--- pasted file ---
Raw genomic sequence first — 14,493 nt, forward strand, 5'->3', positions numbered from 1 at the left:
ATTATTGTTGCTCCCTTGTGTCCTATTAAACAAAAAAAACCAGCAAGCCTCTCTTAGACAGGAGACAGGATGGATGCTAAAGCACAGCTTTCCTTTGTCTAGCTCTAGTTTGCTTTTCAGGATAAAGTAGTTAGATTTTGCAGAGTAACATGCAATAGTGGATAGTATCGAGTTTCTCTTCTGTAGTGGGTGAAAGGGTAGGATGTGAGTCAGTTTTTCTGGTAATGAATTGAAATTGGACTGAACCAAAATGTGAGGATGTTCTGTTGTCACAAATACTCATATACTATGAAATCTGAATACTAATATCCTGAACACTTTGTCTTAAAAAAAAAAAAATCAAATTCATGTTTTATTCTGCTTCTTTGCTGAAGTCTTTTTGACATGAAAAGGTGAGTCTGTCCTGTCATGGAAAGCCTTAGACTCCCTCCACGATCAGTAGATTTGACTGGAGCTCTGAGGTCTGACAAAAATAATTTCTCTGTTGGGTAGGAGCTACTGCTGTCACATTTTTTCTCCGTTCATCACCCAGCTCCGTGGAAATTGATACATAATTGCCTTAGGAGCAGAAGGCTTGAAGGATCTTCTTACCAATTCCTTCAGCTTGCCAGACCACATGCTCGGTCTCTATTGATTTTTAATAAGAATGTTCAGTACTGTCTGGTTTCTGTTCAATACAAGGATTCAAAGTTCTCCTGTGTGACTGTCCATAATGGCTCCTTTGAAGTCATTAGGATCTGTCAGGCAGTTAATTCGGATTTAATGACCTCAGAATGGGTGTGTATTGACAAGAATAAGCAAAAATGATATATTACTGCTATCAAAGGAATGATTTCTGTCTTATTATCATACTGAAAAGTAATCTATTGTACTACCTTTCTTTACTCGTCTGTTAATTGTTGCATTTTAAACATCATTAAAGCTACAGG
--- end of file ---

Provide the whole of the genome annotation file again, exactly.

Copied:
Raw genomic sequence first — 14,493 nt, forward strand, 5'->3', positions numbered from 1 at the left:
ATTATTGTTGCTCCCTTGTGTCCTATTAAACAAAAAAAACCAGCAAGCCTCTCTTAGACAGGAGACAGGATGGATGCTAAAGCACAGCTTTCCTTTGTCTAGCTCTAGTTTGCTTTTCAGGATAAAGTAGTTAGATTTTGCAGAGTAACATGCAATAGTGGATAGTATCGAGTTTCTCTTCTGTAGTGGGTGAAAGGGTAGGATGTGAGTCAGTTTTTCTGGTAATGAATTGAAATTGGACTGAACCAAAATGTGAGGATGTTCTGTTGTCACAAATACTCATATACTATGAAATCTGAATACTAATATCCTGAACACTTTGTCTTAAAAAAAAAAAAATCAAATTCATGTTTTATTCTGCTTCTTTGCTGAAGTCTTTTTGACATGAAAAGGTGAGTCTGTCCTGTCATGGAAAGCCTTAGACTCCCTCCACGATCAGTAGATTTGACTGGAGCTCTGAGGTCTGACAAAAATAATTTCTCTGTTGGGTAGGAGCTACTGCTGTCACATTTTTTCTCCGTTCATCACCCAGCTCCGTGGAAATTGATACATAATTGCCTTAGGAGCAGAAGGCTTGAAGGATCTTCTTACCAATTCCTTCAGCTTGCCAGACCACATGCTCGGTCTCTATTGATTTTTAATAAGAATGTTCAGTACTGTCTGGTTTCTGTTCAATACAAGGATTCAAAGTTCTCCTGTGTGACTGTCCATAATGGCTCCTTTGAAGTCATTAGGATCTGTCAGGCAGTTAATTCGGATTTAATGACCTCAGAATGGGTGTGTATTGACAAGAATAAGCAAAAATGATATATTACTGCTATCAAAGGAATGATTTCTGTCTTATTATCATACTGAAAAGTAATCTATTGTACTACCTTTCTTTACTCGTCTGTTAATTGTTGCATTTTAAACATCATTAAAGCTACAGG